Tell me about hypnosis…
What is hypnosis? What’s it all about?
Hypnosis is a natural state, one you are very familiar with, although you may not call it by that name. Have you ever driven from one destination to another, only to arrive with no memory of the journey? Your unconscious mind was ensuring your safety whilst your conscious mind was engrossed in other things. During your journey your brain waves had slowed to the Alpha level of 8-12Hz per second. You were “daydreaming”.
In the state of hypnosis, your body becomes very relaxed and your mind becomes very focused. While this is happening, your unconscious mind is open to beneficial ideas or thoughts which it may process, thus leading the way to positive and lasting change. Hypnosis enables us to access that part of our mind where our habits and patterns of behaviour are stored, and make changes where appropriate.
In days gone by, it was thought that the power of hypnosis lay with the hypnotist. Today, this theory is only perpetuated by stage hypnotists – and they’re wrong! We have a saying in our clinic – that all hypnosis is self-hypnosis. In a session, hypnosis is not something that is ‘done’ to you, but rather a ‘state’ of mind that your therapist helps you to achieve. In many instances, we will teach our clients how they may take themselves in and out of hypnosis, enabling them to continue work begun in the session at home.
Modern Hypnosis – a client-centred approach
Milton Erickson MD is considered the father of modern hypnotherapy. His definition of hypnotherapy is:
“A process whereby we help people utilize their own mental associations, memories, and life potentials to achieve their own therapeutic goals.” (Rossi, 1979:1)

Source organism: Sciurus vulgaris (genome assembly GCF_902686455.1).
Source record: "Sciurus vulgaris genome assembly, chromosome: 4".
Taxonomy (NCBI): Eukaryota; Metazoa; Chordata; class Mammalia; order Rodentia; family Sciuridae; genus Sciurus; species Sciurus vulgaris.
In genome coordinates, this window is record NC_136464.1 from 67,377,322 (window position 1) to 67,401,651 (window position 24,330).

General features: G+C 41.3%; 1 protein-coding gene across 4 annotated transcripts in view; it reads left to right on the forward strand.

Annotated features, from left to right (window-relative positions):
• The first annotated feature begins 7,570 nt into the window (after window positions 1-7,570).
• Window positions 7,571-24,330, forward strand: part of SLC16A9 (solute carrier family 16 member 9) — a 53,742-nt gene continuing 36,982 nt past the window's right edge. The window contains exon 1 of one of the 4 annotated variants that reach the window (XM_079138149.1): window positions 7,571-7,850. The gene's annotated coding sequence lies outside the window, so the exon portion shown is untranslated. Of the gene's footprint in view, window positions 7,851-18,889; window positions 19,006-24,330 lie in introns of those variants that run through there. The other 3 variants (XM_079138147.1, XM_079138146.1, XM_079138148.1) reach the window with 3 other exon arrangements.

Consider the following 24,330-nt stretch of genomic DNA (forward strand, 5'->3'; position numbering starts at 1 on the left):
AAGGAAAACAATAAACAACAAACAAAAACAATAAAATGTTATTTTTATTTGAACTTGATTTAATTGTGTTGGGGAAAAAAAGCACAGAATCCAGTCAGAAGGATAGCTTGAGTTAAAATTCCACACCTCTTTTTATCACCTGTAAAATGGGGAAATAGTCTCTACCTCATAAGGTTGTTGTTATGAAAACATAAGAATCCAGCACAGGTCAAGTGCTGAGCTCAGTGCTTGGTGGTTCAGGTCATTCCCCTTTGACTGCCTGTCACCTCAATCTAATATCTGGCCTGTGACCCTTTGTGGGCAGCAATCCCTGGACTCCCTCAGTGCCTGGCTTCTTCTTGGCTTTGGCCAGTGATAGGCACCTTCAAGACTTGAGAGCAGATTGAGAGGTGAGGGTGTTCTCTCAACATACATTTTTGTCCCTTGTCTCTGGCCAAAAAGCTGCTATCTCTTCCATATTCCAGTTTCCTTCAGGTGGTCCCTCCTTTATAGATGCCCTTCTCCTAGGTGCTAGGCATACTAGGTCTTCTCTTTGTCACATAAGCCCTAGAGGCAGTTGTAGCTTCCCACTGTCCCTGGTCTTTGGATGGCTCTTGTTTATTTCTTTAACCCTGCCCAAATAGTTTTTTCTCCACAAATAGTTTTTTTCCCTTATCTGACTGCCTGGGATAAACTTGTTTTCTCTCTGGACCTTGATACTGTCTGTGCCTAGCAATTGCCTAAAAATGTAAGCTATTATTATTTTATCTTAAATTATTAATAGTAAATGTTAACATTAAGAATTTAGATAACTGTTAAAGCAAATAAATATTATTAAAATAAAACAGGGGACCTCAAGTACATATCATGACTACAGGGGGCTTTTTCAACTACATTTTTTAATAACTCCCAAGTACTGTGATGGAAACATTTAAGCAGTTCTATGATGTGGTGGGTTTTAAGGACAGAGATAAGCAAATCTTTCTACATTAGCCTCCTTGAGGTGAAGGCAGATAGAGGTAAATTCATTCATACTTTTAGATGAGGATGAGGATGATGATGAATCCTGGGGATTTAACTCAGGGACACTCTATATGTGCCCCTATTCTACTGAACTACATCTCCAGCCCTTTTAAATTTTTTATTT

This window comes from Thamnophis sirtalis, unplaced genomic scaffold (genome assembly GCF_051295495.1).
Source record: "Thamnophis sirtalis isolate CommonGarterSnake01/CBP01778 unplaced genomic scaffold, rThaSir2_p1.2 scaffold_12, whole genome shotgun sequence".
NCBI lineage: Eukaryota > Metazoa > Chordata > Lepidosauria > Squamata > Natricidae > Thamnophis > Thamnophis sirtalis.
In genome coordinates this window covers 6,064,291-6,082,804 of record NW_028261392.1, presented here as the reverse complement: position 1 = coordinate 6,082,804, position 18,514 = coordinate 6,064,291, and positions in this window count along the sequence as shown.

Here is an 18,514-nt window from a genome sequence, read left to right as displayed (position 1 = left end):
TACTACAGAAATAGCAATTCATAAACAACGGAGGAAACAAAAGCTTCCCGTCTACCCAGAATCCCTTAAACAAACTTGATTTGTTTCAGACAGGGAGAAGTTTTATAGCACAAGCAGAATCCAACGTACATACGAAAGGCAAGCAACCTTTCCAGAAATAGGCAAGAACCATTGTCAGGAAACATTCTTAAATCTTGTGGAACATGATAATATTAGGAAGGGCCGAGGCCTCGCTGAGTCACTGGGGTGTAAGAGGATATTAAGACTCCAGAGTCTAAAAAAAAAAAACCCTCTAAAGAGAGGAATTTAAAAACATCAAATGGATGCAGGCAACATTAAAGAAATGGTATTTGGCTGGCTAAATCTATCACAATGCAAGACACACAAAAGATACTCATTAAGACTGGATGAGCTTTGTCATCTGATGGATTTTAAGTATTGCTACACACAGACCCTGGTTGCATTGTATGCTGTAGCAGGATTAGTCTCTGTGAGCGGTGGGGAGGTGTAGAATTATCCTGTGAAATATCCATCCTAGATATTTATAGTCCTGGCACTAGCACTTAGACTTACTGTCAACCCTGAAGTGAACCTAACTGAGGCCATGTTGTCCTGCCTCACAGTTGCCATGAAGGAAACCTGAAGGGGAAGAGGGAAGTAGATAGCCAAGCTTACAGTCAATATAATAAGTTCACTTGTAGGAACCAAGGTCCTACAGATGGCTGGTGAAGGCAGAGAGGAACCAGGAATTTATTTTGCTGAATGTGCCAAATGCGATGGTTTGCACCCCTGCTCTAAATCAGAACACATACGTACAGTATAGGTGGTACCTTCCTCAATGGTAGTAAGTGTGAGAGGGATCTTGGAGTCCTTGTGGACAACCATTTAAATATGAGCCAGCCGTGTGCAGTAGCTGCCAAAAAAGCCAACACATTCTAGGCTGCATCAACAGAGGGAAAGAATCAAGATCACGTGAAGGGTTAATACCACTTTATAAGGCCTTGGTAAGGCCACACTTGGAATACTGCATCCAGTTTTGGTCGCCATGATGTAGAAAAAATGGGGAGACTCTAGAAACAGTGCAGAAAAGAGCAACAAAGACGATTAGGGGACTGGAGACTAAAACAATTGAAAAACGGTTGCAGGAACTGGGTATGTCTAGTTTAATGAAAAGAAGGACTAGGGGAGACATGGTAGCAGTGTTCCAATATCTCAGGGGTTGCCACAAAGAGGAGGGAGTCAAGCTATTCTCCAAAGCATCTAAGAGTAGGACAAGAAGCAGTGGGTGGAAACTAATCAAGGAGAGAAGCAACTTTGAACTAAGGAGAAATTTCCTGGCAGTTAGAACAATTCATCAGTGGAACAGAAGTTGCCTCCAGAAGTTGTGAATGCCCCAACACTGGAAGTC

With Ericksonian hypnosis, the suggestions you are given can vary between very direct and indirect, depending upon your personality, situations, etc. The more old-fashioned method of hypnosis, which was very authoritative, is not appropriate for everyone. Most people don’t like to be told what to do, even in trance! You know unconsciously what is best for you, and if we can suggest that you make changes for your own benefit, the effects will be positive and lasting. This is much more realistic than expecting someone to change just because you tell them to.
“I was returning from high school one day and a runaway horse with a bridle on sped past a group of us into a farmer’s yard…looking for a drink of water. The horse was perspiring heavily. The farmer didn’t recognize it, so we cornered it. I hopped on the horse’s back…since it had a bridle on, I took hold of the rein and said “Giddy-up”… and headed for the highway. I knew the horse would turn in the right direction…I didn’t know what the right direction was. And the horse trotted and galloped along. Now and then he would forget he was on the highway and start into a field. So I would pull on him a bit and call his attention to the fact the highway was where he was supposed to be. And finally about four miles from where I had boarded him he turned into a farm yard and the farmer said, “So that’s how that critter came back. Where did you find him?”.
I said, “About four miles from here.”
“How did you know he should come here?”
I said, “I didn’t know…the horse knew. All I did was keep his attention on the road.”
…I think that’s the way you do psychotherapy.” – Milton H. Erickson, Pheonix Arizona, 1978
Below is a trailer to a biographical documentary of the life and work of Milton Erickson – it’s worth a watch.